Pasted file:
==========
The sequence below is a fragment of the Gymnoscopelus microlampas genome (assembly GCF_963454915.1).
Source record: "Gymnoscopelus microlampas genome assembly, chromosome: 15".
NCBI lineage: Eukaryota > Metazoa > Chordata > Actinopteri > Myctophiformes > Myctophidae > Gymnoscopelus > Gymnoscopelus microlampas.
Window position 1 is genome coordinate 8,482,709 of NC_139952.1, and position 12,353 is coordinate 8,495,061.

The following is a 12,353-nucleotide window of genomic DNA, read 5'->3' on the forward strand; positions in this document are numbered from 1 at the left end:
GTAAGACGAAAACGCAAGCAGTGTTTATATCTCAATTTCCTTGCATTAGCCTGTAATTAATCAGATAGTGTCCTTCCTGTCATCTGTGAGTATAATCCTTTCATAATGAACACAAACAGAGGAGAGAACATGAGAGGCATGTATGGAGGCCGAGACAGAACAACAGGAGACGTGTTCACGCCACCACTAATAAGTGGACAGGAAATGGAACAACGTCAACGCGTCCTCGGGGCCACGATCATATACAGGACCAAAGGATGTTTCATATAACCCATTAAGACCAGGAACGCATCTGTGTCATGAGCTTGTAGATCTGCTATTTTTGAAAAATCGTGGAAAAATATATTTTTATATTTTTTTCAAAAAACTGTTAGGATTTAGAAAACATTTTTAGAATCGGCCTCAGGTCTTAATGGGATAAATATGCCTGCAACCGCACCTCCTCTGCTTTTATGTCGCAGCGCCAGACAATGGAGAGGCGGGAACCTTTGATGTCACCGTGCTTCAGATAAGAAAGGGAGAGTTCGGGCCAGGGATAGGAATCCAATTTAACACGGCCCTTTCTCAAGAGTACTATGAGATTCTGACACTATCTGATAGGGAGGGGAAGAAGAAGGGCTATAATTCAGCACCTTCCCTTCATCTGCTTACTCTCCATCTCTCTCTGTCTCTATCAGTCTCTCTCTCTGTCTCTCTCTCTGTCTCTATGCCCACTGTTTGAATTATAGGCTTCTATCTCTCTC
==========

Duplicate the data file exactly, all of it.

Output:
The sequence below is a fragment of the Gymnoscopelus microlampas genome (assembly GCF_963454915.1).
Source record: "Gymnoscopelus microlampas genome assembly, chromosome: 15".
NCBI lineage: Eukaryota > Metazoa > Chordata > Actinopteri > Myctophiformes > Myctophidae > Gymnoscopelus > Gymnoscopelus microlampas.
Window position 1 is genome coordinate 8,482,709 of NC_139952.1, and position 12,353 is coordinate 8,495,061.

The following is a 12,353-nucleotide window of genomic DNA, read 5'->3' on the forward strand; positions in this document are numbered from 1 at the left end:
GTAAGACGAAAACGCAAGCAGTGTTTATATCTCAATTTCCTTGCATTAGCCTGTAATTAATCAGATAGTGTCCTTCCTGTCATCTGTGAGTATAATCCTTTCATAATGAACACAAACAGAGGAGAGAACATGAGAGGCATGTATGGAGGCCGAGACAGAACAACAGGAGACGTGTTCACGCCACCACTAATAAGTGGACAGGAAATGGAACAACGTCAACGCGTCCTCGGGGCCACGATCATATACAGGACCAAAGGATGTTTCATATAACCCATTAAGACCAGGAACGCATCTGTGTCATGAGCTTGTAGATCTGCTATTTTTGAAAAATCGTGGAAAAATATATTTTTATATTTTTTTCAAAAAACTGTTAGGATTTAGAAAACATTTTTAGAATCGGCCTCAGGTCTTAATGGGATAAATATGCCTGCAACCGCACCTCCTCTGCTTTTATGTCGCAGCGCCAGACAATGGAGAGGCGGGAACCTTTGATGTCACCGTGCTTCAGATAAGAAAGGGAGAGTTCGGGCCAGGGATAGGAATCCAATTTAACACGGCCCTTTCTCAAGAGTACTATGAGATTCTGACACTATCTGATAGGGAGGGGAAGAAGAAGGGCTATAATTCAGCACCTTCCCTTCATCTGCTTACTCTCCATCTCTCTCTGTCTCTATCAGTCTCTCTCTCTGTCTCTCTCTCTGTCTCTATGCCCACTGTTTGAATTATAGGCTTCTATCTCTCTC